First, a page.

According to a new report from the Conference Board of Canada, any fears of a housing bubble in the country are “exaggerated”.
The report, Housing Briefing: Bubble Fears Overblown takes a look at Canadian home prices which might be headed for a decline across the country, but eases any fears of a housing bubble.
“Mortgage costs, not just house prices, are the principal deciding factor for potential homebuyers,” said Robin Wiebe, senior economist, Centre for Municipal Studies. “Mortgage rates are expected to rise this year, but not dramatically, because the Canadian economy remains in slow-growth mode.”
The Conference Board of Canada said fears of a housing bubble hinge on the ratio of house prices to apartment rents and house prices to incomes. The board’s view is that while these ratios are high they may also be misleading. An improvement on looking at affordability is the ratio of mortgage payments to rents and mortgage payments to incomes while neither show much cause for any housing bubble alarms.
Other factors pointing away from a potential housing bubble are the combined growth of both Canadian employment and population. For the most part housing starts are in line with demographic requirements and the board said markets do “not appear to be overbuilt.” Total housing starts in Canadian cities with at least 10,000 residents ended 2013 at just below 170,000 units. While that’s down from nearly 194,000 starts in 2012, the Conference Board said it’s in line with Canada’s 25-year average.
As far as home sales, the Canadian Real Estate Association (CREA) reported home sales are expected to trend higher as spring progresses to be further supported over the second half of 2014 with an “anticipated” increase in economic growth.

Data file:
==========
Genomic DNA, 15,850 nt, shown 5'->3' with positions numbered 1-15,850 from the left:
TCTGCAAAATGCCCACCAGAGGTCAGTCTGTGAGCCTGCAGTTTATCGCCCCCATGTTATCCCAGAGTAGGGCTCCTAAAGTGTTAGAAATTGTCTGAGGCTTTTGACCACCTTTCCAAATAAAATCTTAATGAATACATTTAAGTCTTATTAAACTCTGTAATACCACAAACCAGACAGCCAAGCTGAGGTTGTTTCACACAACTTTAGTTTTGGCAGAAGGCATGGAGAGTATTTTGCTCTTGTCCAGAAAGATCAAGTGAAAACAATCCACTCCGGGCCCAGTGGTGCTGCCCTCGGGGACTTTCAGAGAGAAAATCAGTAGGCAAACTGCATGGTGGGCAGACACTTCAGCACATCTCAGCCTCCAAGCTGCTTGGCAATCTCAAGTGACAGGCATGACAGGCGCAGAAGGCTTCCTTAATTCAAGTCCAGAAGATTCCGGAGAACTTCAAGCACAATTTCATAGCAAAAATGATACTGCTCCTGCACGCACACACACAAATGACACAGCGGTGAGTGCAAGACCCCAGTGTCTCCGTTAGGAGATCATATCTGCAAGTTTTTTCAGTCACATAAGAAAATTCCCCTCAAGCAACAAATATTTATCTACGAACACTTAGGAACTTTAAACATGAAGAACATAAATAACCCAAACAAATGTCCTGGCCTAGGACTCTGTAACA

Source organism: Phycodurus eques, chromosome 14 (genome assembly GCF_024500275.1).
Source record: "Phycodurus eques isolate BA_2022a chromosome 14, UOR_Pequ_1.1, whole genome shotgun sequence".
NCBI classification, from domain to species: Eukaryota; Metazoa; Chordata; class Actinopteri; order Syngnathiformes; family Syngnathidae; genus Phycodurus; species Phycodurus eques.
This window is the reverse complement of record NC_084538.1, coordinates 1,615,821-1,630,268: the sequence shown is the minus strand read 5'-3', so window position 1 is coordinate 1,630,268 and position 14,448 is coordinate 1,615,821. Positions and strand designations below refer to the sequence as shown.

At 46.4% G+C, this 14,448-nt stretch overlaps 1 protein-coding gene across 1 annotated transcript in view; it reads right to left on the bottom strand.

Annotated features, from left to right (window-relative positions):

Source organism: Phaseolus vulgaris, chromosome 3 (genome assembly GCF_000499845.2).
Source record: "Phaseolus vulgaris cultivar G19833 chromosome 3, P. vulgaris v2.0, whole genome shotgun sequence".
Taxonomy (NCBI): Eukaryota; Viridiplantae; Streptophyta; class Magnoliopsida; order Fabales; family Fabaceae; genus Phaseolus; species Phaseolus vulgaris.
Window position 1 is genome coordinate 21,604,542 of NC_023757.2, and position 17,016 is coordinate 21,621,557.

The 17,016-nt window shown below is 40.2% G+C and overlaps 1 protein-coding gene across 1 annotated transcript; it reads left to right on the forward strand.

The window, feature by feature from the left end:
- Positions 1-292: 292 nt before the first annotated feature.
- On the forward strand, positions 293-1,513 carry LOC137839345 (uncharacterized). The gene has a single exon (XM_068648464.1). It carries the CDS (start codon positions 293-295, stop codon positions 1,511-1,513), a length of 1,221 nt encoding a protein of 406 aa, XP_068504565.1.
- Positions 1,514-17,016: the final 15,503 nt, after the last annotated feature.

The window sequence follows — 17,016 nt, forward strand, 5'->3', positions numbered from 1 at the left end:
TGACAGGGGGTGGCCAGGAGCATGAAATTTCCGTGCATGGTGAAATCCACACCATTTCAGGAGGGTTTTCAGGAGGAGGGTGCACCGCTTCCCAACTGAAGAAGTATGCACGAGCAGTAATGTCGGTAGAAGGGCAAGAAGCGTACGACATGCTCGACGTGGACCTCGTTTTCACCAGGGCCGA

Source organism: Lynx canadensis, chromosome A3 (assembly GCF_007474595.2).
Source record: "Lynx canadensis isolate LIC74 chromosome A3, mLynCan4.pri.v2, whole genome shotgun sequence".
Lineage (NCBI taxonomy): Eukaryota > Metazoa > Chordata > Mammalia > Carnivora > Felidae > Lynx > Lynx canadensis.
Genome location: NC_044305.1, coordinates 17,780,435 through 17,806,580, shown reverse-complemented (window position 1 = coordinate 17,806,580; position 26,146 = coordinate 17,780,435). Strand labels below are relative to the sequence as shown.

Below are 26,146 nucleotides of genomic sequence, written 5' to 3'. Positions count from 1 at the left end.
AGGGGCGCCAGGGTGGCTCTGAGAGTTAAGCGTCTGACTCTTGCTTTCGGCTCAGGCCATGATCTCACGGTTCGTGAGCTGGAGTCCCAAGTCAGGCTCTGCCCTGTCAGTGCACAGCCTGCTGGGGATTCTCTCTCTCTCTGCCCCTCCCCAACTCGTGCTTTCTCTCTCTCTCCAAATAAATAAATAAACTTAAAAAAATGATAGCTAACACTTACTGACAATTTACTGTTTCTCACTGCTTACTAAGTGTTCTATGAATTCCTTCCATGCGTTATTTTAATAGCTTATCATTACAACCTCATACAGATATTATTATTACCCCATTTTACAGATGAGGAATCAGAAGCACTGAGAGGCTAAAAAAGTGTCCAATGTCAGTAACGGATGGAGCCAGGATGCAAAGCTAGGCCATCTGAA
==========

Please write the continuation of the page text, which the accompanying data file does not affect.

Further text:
“I expect fixed mortgage rates will edge marginally higher in the second half of 2014 as evidence confirms an anticipated pick-up in economic growth,” said Gregory Klump, CREA’s chief economist. “Marginally higher mortgage rates are likely to counterbalance the lift provided by stronger economic and continuing job growth, and restrain the momentum for sales activity.”
The Conference Board of Canada report assessed six major Canadian markets including Calgary. They said the local resale market is approaching “sellers conditions” with sales not falling on a year-over-year basis since April 2011 and price growth “accelerated sharply” in 2013. Last month in Calgary saw an 8.68 per cent increase in sales over the same period in 2013 at 1,854 units. While slower sales growth resulted in fewer listings in the single-family sector, sales in that sector still increased 1.9 per cent when compared to February 2013.
In Vancouver the Conference Board said the resale market has moved back into balance and sales were up from a year earlier; Edmonton is seeing price growth increase along with sales; Toronto’s sales stabilized in June of last year and a decrease in employment is contributing to slowing resale conditions in Ottawa.